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Wednesday, January 25, 2012
Winter is upon us, and what better way to warm chilled bones than a goblet of rich, savory stout?
The most popular style is dry stout, such as Guinness, Beamish and Murphy’s. But before you rush out and reflexively grab a Guinness, be aware that creative brewers today are crafting innovative elixirs containing ingredients such as coffee, chocolate, chicory, bourbon, milk sugars, cherries, licorice, vanilla and even oysters. Stout means strong, and that is reflected in the flavor and character of these brews.
In the 1700s, British brewers presented their brews as nutritious, adding healthy-sounding ingredients and rendering low-alcohol offerings that were promoted as restorative beverages that aided digestion. In some countries, it was considered beneficial to bathe newborns in stout. The pursuit of healthy ingredients led brewers to add wholesome-sounding things such as milk sugar and oats to their stouts.
Oatmeal is known for its nutritional value, but too much of it can gelatinize the mash, harming the brewing process. Judicious use of oats imparts a silky quality and a nutty richness to the brew and can moderate the bitterness of the darkly roasted barley, the principal ingredient.
The quest for nutritional ingredients led brewers to attempt to use milk, but milk fats and proteins are not friendly to the brewing process. In 1895, an English milk producer used a digestive enzyme derived from a pancreas to separate the components of milk. It was found that lactose, the unfermentable milk sugar, produced a sweet flavor when added to beer. The product was sold as Milk Stout, implying nutrition.
For years, the English have enjoyed the delicious food match of briny oysters and bitter roasted stout because the flavors truly complement each other. In the early 1800s, because of an abundance of oysters at the confluence of the Thames and the Atlantic, this was an inexpensive meal. Over-harvesting and pollution eventually made oysters the luxury food they are today. Some brewers found that using ground oyster shells to filter the brew removed bitter components. Others added oysters as an ingredient, but too much led to a fishy-tasting stout that was not especially palatable. Marston’s of England still produces an oyster stout.
Today brewers are adding dark and bitter ingredients to kick up the richness of stout. These include various types of coffee, such as espresso and cappuccino, as well as chocolate. The latter ingredient can take the form of brewer’s chocolate, a bitter extract of cacao pods that melts in the boil, or chocolate malt, roasted in such a manner that it develops chocolate flavors. Some brewers use both ingredients.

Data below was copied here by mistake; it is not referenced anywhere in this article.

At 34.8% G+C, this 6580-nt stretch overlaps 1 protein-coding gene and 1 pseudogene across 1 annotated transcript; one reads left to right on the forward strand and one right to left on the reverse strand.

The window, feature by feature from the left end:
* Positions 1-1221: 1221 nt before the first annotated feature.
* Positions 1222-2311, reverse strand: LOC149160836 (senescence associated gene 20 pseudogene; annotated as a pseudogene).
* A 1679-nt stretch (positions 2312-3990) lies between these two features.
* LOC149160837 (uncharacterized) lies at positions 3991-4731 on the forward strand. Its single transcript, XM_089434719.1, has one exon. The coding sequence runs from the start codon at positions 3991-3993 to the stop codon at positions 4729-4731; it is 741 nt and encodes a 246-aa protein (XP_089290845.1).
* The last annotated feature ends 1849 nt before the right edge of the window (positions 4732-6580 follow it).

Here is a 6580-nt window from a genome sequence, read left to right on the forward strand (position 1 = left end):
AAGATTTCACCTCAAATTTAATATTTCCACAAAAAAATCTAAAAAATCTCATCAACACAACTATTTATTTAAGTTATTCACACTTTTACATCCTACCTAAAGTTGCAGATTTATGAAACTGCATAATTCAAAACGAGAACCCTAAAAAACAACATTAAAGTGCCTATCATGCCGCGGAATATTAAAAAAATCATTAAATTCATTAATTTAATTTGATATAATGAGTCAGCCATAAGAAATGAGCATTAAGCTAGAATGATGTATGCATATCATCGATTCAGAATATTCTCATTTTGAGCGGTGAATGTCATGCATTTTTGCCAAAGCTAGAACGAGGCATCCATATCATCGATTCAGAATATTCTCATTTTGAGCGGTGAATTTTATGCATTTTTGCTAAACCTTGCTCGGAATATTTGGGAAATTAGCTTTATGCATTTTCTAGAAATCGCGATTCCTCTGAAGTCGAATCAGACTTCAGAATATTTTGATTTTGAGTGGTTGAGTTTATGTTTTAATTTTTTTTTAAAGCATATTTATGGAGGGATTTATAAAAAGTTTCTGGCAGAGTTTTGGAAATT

Bourbon is noted for its vanilla nuttiness, so why not age stout in barrels that previously contained bourbon? Today breweries from bourbon’s home state of Kentucky to Colorado and Pennsylvania are aging potent stouts in used bourbon barrels. The toasty oak flavors of the barrels along with whisky flavors and tinge of alcohol are absorbed by the stout, resulting in a rich, satisfying brew.
A wide variety of stouts awaits the curious. Below are tasting notes on a few variations I found.
Gordon’s picks for flavorful stouts
*Prices and availability may vary
Samuel Smith Oatmeal Stout
The brewer was persuaded by the Seattle-based American importer Merchant du Vin to resurrect this style in 1980. The stout is fermented in large, cool squares made of slate, which promotes a slow and mellow maturation. The color is a dark opaque mahogany with a thick, creamy, tan head. Aromas of toast and coffee lead to a rich and silky palate of roasted malt flavors and a floral, honeyed sweetness on the finish. 4.5 percent ABV $10/4-pack
Victory Dark Intrigue
Victory brewer Jordan Sunseri filled 159 barrels that previously contained Jim Beam and Heaven Hill bourbon with their already potent Storm King Imperial Stout and let the concoction age over the summer. The result is a deep brew that has a creamy head that resembles a chocolate milkshake when poured. The brew has aromas of vanilla and cocoa, and a palate that showcases bitter chocolate flavors wrapped in bourbon-flavored richness. 9.2 percent ABV $11.50/750 ml.
Lagunitas Cappuccino Stout
This creative brew uses one pound of Sebastopol’s Hardcore Coffee per barrel of beer added in stages during the brewing process. The stout has a deep black color and smells like a creamy cappuccino. On the palate it is rich and savory but still tastes like beer, just with a bit of a coffee note. There is more than enough alcohol to counteract the caffeine. 9.2 percent ABV $5/22 oz. bottle
Terrapin Moo-Hoo Milk Chocolate Stout
Cocoa nibs and shells from Olive and Sinclair Chocolate Co. as well as lactose are added to create this unconventional beverage. It has a deep, dark color and smells somewhat like chocolate milk. On the palate, it tastes more like beer — with a note of chocolate malted milk ball in the background. The brew is surprisingly refreshing and palatable. 6 percent ABV $10/4-pack.
Founders Brewing Breakfast Stout
Grand Rapids, Mich.
This brewery is run by renegades who like to eschew the bland beers preferred by the masses and push the limits of flavors. Founders was named the second-best brewery in the world by Ratebeer. This Breakfast Stout is a good example of their philosophy, using flaked oats, several types of chocolate, and Sumatra and Kona coffee. Aromas of French roast coffee and dark chocolate lead to a mocha-flavored palate, all topped off by a rocky, dark tan head. 8.3 percent ABV $11/6-pack.
Gordon Kendall’s monthly column on wine and spirits runs in Wednesday’s Extra.
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